Money doesn’t make us happier. That’s why we need a post-materialist case for an independent Scotland.
The cover of this week’s Economist, showing a map of Scotland with place names changed to things like ‘Skintland’, ‘Highinterestlands’ and ‘Edinborrow’, has ruffled its fair share of Nationalist feathers. Many are understandably offended by what they see as the ‘patronising’ tone of the tongue-in-cheek graphic, and have used their outrage – real or feigned – to draw attention away from the far more measured analysis of an independent Scotland’s economic prospects inside the magazine. That analysis makes for some pretty grim reading from a pro-independence perspective.
Scotland, says the issue’s leader, will be ‘one of Europe’s vulnerable, marginal economies’, while current levels of state spending are portrayed as unsustainable should Scotland choose to leave the UK. While it is easy enough to dispute much of the analysis and speculation behind that sensationalist cover (and I’m sure the gears of the cybernat steamroller are screeching into life to attempt just that as I write this), the general tone of the articles and the response to them speaks volumes about how far we still are from a truly enlightened debate about Scotland’s future.
The Economist is, of course, all about money. Its analysis of Scotland’s prospects for independence is exclusively concerned with how the Scottish economy would perform should the Scottish Parliament assume the full powers of a sovereign state. However, within that leader – and obscured by the politically sensitive nature of its general content and the politically oversensitive response to it – is an important sentence:
If Scots really want independence for political or cultural reasons, they should go for it.
They should go for it. At no point does The Economist say that Scotland, in choosing independence, would crash and burn. That’s crucial. No sensible economic analysis has ever said that Scotland simply cannot affordindependence; it just suggests that Scotland would be either slightly poorer or slightly richer, before those words are spun, exaggerated and disseminated throughout the media by excitable press officers as a ringing endorsement or crashing dismissal of Scotland’s post-independence prospects. The SNP tend to be the main offenders in this case, with dubious claims of Scotland becoming the ‘sixth richest nation in the world’ after independence, or having access to a ‘trillion’ pounds worth of North Sea oil.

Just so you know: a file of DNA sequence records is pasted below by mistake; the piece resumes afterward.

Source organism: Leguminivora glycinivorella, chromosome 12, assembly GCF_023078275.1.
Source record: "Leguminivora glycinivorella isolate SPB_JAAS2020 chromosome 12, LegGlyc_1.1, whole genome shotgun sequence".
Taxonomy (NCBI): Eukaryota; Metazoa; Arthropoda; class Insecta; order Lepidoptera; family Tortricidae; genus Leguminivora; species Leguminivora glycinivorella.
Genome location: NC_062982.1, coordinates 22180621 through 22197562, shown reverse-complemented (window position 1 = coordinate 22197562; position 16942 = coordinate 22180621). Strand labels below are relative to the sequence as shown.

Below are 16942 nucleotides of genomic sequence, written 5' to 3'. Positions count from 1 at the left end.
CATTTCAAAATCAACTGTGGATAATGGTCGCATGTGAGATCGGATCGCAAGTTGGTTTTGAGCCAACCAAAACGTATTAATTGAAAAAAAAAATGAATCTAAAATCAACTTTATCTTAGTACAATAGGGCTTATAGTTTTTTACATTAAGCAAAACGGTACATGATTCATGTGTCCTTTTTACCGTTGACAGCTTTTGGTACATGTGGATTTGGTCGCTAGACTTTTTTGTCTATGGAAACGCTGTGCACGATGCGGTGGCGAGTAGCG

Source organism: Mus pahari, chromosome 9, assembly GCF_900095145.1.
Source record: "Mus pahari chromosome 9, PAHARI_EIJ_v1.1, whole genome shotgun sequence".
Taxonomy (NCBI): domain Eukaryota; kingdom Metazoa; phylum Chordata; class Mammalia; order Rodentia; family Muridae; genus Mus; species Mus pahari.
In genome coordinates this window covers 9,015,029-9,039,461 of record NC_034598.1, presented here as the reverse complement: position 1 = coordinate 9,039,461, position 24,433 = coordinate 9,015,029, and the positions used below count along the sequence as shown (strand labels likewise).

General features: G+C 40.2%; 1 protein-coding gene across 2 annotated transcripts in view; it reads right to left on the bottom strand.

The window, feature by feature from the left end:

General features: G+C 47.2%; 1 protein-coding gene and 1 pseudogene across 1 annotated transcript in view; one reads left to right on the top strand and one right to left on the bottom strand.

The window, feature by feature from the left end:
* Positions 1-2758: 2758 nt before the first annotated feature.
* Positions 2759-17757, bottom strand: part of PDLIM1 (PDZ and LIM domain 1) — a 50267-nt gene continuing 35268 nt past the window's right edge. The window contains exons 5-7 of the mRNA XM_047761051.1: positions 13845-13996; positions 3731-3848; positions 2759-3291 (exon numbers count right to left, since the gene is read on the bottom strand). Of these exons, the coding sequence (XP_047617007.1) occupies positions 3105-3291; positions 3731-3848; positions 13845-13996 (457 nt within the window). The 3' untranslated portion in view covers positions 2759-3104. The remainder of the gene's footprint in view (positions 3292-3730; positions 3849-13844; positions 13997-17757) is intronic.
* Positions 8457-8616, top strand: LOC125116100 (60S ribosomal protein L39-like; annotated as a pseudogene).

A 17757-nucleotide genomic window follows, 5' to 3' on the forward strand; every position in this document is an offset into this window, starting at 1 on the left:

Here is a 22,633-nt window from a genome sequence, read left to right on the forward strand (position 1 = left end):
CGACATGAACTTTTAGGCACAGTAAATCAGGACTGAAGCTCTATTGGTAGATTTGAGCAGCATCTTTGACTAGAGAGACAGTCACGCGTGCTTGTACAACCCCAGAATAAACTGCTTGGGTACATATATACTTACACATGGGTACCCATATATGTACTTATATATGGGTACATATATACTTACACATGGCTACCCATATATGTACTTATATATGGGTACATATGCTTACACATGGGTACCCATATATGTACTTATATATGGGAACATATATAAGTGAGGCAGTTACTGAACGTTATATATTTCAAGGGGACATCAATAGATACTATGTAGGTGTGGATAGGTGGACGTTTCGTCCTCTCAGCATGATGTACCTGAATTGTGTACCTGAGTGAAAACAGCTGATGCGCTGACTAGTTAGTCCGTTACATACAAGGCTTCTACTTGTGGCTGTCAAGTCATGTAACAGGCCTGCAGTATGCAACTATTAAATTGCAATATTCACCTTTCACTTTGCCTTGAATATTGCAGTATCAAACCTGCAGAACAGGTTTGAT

The economy is an easy way of swaying undecided voters. A recent survey found that a majority of Scots would support independence if they could be sure of an extra £500 in their bank accounts, and the SNP have refocused their arguments accordingly. The unionists, on the other hand, have to be sneakier with their efforts. With the knowledge that the ‘too poor, too wee’ argument could backfire on them and drive insulted Scots over to the pro-independence camp, they’ve tried to mix sentimental appeals to ‘unity’ and ‘Britishness’ with the cautious exploitation of lingering fears about economic uncertainty, but will no doubt be a bit more forceful with the latter as the referendum draws nearer.
Perhaps Scotland will be richer with independence. Perhaps it will be poorer. But you know what? I don’t care either way. Whether we stay in the union or leave it, our decision has the potential to have a profound effect on millions of people, and to make that choice based on pure economic self-interest would be an act of stupendous ignorance and insensitivity.
After all, money isn’t everything. In fact, money is nothing. One of the greatest follies of capitalist society has been the transformation of money as a mere symbol of exchange value into a commodity with supposed intrinsic worth; wealth that was once a means to and end is now an end in itself.